Skin cancer cases are increasing by nearly 10% each year in the U.S. 1 in 5 Americans will develop it in their lifetime, making it more common than all other forms of cancer combined.
What’s more, the likelihood of developing skin cancer for those who work outdoors is 3.5 times higher. The sun damage risk on worksites is so high OSHA has identified UV as a carcinogen.
Here’s the good news… skin cancer is also one of the most preventable cancers, and sunscreen is key to protecting against damaging UV rays. The Center for Disease Control recommends all skin types use at least 15 SPF, which blocks 93% of UV rays. The fairer your skin, the higher SPF you should use—with SPF 50 blocking up to 98%.
To demonstrate sunscreen’s effectiveness, we hooked up a UV cam to show how the sun sees your skin when it’s protected with sunscreen vs. without.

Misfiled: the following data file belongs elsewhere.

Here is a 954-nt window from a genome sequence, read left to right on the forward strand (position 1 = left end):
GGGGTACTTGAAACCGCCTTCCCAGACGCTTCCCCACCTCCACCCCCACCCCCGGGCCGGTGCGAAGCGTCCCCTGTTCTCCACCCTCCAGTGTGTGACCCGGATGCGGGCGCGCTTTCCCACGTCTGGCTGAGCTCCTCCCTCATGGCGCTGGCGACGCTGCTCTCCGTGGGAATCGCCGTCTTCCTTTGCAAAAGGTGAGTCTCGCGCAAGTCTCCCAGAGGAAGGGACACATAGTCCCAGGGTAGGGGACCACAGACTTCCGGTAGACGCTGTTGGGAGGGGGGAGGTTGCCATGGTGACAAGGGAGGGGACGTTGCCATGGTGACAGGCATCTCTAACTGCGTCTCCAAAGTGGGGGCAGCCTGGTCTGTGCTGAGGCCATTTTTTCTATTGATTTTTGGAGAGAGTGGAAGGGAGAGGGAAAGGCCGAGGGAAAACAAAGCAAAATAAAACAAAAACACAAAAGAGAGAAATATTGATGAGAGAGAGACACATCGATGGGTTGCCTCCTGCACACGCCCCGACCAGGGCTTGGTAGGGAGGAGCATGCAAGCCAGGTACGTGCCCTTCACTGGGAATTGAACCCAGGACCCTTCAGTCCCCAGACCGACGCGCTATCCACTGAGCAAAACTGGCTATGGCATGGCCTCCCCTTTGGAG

With unprotected hands, you may notice freckling and uneven color. That’s because skin pigmentation is emphasized with UV videography. Light skin appears lighter and dark skin even darker. Uneven pigmentation is a sign of UV damage.
Now, I’ll apply KREW’d Sunscreen on one of my hands… See the difference?
When sunscreen is applied, you see a huge difference. The UV camera makes things that are absorbing UV light look darker. The stronger the SPF, the more UV light absorbed into the sunscreen (not into your body)—the darker it appears in the camera.
For more info, go to the Tenacious Blog on ergodyne.com and search “sunscreen”.